HOUMA- More than 20 million Americans suffer from a condition called peripheral artery disease, also known as PAD. This is a common circulatory problem in which narrowed arteries reduce blood flow to the limbs, leading to potential blockages in the legs.
September is Peripheral Artery Disease (PAD) Awareness Month. For 37 years, Cardiovascular Institute of the South (CIS) has remained committed to the early diagnosis and treatment of PAD to save limbs and lives. CIS urges our communities to learn more about this dangerous disease—the risk factors, the symptoms and the treatment options—to allow early detection and improve PAD outcomes. Statistics show that approximately 60% of the amputation procedures performed in the United States could be prevented. With proper diagnosis and treatment, most patients can manage the symptoms of PAD and avoid amputation or heart attacks.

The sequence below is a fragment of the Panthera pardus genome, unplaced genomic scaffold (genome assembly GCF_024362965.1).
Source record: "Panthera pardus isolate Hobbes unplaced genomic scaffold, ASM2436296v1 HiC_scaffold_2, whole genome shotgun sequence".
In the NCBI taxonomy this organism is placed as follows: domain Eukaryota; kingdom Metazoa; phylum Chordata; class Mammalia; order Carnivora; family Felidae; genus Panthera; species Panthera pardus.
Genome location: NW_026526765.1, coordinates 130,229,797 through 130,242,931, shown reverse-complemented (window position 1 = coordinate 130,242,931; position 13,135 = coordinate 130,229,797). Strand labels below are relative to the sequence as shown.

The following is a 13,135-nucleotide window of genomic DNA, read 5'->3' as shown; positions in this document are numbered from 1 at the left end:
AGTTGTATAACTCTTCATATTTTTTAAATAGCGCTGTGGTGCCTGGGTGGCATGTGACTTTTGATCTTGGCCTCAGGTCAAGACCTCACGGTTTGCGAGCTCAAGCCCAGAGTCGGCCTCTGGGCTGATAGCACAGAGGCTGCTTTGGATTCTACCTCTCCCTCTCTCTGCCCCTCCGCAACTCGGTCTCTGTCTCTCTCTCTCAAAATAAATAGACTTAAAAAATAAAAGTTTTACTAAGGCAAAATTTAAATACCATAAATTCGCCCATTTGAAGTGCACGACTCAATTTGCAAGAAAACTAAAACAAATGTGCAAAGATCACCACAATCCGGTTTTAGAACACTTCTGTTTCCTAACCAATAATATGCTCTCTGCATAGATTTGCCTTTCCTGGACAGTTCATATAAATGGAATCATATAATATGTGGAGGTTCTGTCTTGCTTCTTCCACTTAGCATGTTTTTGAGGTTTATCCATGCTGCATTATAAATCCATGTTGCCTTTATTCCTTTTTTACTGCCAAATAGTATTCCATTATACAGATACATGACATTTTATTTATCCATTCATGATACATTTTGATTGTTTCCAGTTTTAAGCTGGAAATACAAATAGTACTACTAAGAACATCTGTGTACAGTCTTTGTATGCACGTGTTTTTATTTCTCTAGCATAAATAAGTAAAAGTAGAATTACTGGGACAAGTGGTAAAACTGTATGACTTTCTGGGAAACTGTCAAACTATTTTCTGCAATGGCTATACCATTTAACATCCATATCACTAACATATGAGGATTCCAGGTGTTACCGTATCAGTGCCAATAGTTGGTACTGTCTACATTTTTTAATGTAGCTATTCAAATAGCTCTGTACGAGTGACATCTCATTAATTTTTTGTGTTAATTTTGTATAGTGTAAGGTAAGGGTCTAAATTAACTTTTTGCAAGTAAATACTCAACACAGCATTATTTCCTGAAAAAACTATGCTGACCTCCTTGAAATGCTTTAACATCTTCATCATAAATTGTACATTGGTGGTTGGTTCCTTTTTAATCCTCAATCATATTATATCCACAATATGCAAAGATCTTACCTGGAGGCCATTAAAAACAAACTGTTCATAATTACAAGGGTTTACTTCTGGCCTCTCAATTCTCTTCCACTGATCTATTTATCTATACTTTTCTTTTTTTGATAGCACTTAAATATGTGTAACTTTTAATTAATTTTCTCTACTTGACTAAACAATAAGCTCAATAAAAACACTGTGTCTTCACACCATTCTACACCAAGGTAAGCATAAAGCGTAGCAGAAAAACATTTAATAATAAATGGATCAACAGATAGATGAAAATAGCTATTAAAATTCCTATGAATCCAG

Peripheral artery disease is caused by plaque build-up or blockages in the legs. Just like clogged arteries in the heart, blocked arteries in the legs keep the organs from receiving oxygen-rich blood, which raises the risk of cardiovascular events, such as heart attacks and strokes, and can ultimately lead to amputation. Symptoms of PAD in the legs include: pain or cramping after activity, numbness, coldness, sores or ulcers that won’t heal, discoloration, hair loss, shiny skin or a weak pulse. Those over the age of 50 are most at risk, as well as smokers, who have three to five times more of a chance to develop PAD. Other risk factors include diabetes, high blood pressure, abnormal cholesterol levels, and a family history of vascular disease, heart attack or stroke.
If you think you may have PAD, a painless ultrasound or imaging test can show the blood flow in your legs to determine your risk. Schedule an appointment with a CIS cardiologist below or click here to learn more about PAD.